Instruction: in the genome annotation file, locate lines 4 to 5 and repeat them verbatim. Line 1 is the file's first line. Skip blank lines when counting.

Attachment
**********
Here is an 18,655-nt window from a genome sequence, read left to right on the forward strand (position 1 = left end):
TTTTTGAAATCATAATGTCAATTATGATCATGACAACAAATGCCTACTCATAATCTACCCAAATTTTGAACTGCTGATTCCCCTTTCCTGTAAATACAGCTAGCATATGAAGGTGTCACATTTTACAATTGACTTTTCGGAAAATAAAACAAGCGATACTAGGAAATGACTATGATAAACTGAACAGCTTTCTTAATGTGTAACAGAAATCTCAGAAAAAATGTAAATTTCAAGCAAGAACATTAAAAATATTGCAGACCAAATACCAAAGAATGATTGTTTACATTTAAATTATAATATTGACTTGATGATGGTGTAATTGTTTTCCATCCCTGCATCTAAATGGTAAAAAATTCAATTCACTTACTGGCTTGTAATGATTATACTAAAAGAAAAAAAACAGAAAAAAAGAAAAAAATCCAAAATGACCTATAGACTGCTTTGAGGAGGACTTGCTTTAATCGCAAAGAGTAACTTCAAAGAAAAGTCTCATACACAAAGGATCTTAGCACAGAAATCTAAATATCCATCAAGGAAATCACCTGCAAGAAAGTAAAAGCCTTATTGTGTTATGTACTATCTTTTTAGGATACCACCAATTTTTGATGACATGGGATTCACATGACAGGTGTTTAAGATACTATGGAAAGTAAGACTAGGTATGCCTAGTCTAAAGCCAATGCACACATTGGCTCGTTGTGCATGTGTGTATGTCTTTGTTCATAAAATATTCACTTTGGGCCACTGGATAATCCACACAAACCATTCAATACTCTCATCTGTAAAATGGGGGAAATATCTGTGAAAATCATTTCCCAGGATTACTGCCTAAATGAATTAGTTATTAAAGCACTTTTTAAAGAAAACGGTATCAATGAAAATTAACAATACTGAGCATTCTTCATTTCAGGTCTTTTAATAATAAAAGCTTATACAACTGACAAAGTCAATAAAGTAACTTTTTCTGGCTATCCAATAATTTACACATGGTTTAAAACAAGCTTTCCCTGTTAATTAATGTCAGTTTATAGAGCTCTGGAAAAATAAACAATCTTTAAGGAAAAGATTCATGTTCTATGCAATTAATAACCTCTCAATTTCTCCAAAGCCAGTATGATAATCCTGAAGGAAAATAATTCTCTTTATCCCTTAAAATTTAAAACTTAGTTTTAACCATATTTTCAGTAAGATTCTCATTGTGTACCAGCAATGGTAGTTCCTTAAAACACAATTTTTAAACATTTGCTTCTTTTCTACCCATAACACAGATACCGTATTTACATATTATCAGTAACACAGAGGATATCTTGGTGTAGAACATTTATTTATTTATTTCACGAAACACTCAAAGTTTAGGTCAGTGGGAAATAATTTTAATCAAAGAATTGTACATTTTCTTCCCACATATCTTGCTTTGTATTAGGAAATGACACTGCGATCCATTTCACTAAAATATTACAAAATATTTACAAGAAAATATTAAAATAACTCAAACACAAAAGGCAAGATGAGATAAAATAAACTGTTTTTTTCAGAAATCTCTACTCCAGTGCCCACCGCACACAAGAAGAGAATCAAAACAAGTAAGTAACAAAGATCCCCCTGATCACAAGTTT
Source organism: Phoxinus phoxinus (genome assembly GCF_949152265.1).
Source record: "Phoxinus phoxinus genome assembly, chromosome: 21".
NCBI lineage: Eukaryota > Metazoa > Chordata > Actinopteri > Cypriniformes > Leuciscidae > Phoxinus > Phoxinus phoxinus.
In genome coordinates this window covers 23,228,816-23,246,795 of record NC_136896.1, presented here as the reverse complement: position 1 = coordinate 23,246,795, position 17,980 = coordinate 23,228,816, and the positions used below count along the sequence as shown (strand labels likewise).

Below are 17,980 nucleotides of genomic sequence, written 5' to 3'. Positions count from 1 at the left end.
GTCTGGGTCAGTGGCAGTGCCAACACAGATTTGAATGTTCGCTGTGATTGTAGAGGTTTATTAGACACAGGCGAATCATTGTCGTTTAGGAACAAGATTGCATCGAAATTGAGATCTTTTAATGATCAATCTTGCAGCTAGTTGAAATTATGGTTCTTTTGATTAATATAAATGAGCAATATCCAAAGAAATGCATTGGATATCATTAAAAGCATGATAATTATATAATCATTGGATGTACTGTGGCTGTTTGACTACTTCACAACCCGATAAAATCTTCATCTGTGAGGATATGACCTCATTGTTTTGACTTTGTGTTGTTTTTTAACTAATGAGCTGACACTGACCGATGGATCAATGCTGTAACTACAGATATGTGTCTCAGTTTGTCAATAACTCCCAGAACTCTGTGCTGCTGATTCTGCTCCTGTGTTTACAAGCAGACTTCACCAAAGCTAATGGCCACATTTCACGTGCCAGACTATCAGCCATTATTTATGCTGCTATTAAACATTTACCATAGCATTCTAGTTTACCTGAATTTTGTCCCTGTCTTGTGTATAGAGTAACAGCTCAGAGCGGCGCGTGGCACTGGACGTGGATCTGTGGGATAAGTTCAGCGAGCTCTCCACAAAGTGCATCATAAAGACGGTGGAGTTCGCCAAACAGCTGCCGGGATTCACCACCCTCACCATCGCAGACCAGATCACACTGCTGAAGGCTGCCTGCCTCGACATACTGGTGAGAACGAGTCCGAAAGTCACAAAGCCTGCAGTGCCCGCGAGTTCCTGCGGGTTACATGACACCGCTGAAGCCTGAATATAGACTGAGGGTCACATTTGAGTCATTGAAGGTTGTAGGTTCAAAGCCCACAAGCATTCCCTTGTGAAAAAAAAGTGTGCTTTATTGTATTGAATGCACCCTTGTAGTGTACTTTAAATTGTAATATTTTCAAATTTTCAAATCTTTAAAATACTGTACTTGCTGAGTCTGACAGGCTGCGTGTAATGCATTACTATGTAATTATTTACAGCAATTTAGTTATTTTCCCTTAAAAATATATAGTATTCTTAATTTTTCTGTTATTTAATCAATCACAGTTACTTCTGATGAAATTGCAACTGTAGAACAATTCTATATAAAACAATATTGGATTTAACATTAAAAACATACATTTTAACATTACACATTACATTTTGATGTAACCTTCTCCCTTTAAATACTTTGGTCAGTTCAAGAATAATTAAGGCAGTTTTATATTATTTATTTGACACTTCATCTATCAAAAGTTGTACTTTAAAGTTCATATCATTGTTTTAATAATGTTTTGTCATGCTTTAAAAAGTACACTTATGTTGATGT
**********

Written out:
Source record: "Phoxinus phoxinus genome assembly, chromosome: 21".
NCBI lineage: Eukaryota > Metazoa > Chordata > Actinopteri > Cypriniformes > Leuciscidae > Phoxinus > Phoxinus phoxinus.